Heck of a long range scope review

schmalts

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Nice review. It's good to see one that I own myself and still recommend listed as the best value scope of the bunch. For some reason though some have a hard time getting past the Bushnell name, but the Elite series is a much better scope than the rest of the Bushnell line and made in Japan based on design from when the licensing agreement was with Bausch and Lomb. Recently Bushnell Elite came out with the LRHS (long range hunter) that is getting great reviews and will be a big seller for them. If you are interested in them give me a shout.
 

sbhooper

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That is a great review. I would like to see one similar on more "normal" hunting scopes. I have a Bushnell Elite 4-12 on a 7 mag that is a great scope. It is not as bright as my Leupold, but still a very good scope for the money spent.

My wish list has to include a Nightforce.
 

Greenhorn

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I just bought a bushnell lrhs. After seeing one in use all last fall. Great scope.
 

e300winmag

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I have a nightforce NXS and two vortex razor HDs. I purchased the razor HDs for significantly less than MSRP. I feel the glass for my eyes are similar and I am very happy with the razor HDs and will continue to buy them as I need them if i can continue to find them at a discounted price
 
M

MN Public Hunter

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OK, I'm no expert, but I will be looking for a scope so I read this. How can this be a "long range" test, when this is the only distance talked about in the whole article is the comment below"

"The optical clarity tests were all conducted in an indoor, controlled environment using eye exam charts and other standardized optics charts at 100 yards. The eye exam charts were similar to what an eye doctor would use to test visual acuity, and I scored the size of letters and accuracy testers could read through each scope."

Did I miss the part where he used the scope at 600+ yards? What does he believe to be "long range"? And this was all done indoors?

Granted, I myself would never pay this kind of money for a scope, but this leaves a few questions into the validity of the "tests" in my eyes.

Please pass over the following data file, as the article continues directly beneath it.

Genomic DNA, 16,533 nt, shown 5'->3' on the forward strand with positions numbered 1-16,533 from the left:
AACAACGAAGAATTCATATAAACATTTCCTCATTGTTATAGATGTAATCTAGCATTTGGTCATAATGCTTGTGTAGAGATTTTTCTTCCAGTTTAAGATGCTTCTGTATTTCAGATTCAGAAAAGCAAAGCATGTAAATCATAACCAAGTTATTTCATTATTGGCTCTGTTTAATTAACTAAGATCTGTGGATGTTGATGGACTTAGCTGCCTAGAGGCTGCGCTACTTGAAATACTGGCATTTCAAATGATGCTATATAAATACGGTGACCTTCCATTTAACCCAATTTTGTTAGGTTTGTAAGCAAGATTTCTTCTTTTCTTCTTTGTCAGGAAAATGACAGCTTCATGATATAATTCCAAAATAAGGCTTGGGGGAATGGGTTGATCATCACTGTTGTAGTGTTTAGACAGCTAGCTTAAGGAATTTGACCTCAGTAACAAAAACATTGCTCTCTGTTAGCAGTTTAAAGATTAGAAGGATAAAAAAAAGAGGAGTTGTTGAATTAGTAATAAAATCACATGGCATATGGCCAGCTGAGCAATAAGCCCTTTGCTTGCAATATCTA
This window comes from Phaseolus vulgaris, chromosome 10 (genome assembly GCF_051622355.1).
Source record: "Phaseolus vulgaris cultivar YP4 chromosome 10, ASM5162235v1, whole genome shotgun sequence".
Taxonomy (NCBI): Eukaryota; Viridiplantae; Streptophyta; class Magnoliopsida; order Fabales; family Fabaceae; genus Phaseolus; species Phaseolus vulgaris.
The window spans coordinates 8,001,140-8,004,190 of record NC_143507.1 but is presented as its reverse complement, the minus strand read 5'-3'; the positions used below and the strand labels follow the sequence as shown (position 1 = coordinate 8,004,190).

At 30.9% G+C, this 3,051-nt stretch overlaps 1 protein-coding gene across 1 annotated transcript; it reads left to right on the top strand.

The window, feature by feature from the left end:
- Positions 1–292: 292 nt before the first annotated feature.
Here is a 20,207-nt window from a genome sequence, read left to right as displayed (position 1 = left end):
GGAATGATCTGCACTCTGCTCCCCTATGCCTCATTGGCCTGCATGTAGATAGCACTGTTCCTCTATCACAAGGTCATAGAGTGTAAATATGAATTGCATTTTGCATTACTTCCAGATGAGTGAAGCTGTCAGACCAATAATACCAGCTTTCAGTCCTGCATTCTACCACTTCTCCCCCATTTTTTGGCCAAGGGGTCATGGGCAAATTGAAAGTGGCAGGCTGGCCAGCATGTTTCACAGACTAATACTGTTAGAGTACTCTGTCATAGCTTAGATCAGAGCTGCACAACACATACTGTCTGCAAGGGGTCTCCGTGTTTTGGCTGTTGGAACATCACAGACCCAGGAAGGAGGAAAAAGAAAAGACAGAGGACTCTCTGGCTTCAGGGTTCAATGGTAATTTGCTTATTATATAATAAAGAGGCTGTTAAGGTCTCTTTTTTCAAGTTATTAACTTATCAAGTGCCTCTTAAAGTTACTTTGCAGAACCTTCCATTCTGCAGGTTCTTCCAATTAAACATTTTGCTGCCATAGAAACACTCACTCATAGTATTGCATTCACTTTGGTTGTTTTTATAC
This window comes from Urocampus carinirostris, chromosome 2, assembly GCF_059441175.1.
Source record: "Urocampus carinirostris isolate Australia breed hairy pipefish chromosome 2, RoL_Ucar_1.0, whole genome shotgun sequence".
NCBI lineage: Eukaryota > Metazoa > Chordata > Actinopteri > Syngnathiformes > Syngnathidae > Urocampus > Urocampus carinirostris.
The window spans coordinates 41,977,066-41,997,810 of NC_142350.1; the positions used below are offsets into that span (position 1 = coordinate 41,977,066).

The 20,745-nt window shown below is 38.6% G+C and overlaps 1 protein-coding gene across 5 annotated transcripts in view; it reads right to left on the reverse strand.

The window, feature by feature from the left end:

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1_pointer

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I just bought a bushnell lrhs. After seeing one in use all last fall. Great scope.
For the 300 RUM? If so I'm interested to hear how it works for you. Their eye relief specs have me a bit cautious as I'd like one for my 338 Win. Thinking prone or tough angles might end up with me getting bonked...
 

MKotur325

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Definitely a cool topic. I do like how 3 Nightforce optics ended up in the top 6 for optical clarity. I'm not sure how I feel about 6% of the total score being based on available... Especially when 6% separates 1st place from 6th place.

Other than that, it looks like a well done and definitely good to see someone take the time to experiment with these optics.

As far as being able to use the optic at long range, 600+ yds. IMHO, and from my experience shooting to 1200 yds at steel, there's nothing at 600+ yds that cannot be evaluated with proper tools and techniques. When he tested optic travel and accuracy to 20Mil, that's enough elevation to push my .308Win with 175 Federal GMM to 1325 yards at 3500' at 50 degrees. Optical Resolution and optical clarity is not going to change at 600yds vs 100yds. Anything beyond that is just paralax adjustment which is possible on each of these optics.

Not all testing was done indoors, Some of the optical and mechanical tests were performed outdoors such as FOV and Adjustment testing. Optical quality testing was done indoors so that there would be no change in lighting conditions between the 6 testers testing the 18 optics in three tests. I'm sure this was an exhaustive process and took several hours possibly across multiple days. This IMO is the only way they could have accurately and honestly tested 18 optics with multiple people in this depth, without changing lighting conditions. The USAF low contrast line test is designed to test low light performance of optics in a controlled environment.

I also wish that he had an FFP Nightforce ACATR to test, with the new reticles and FFP option, this should now be in the top five. I really like the look of the new 4-16x42 ACATR F1. This might be my next top shelf optic, if I can convince myself that it's $1000 better than an HDMR...
 

schmalts

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Not all testing was done indoors, Some of the optical and mechanical tests were performed outdoors such as FOV and Adjustment testing. Optical quality testing was done indoors so that there would be no change in lighting conditions between the 6 testers testing the 18 optics in three tests. I'm sure this was an exhaustive process and took several hours possibly across multiple days. This IMO is the only way they could have accurately and honestly tested 18 optics with multiple people in this depth, without changing lighting conditions. The USAF low contrast line test is designed to test low light performance of optics in a controlled environment.
.

Yep. You do not have to be testing optical performance at a long range. Short range testing eliminated variables such as humidity and heat waves. Contrary to belief there are no "magic coatings" that can eliminate heat waves or humidity. You can test optics at 20 yards given the fact you are using high detailed small print to try and read, and see what optics can read the smallest readable print. Now testing the tracking of a scope is something different.
 
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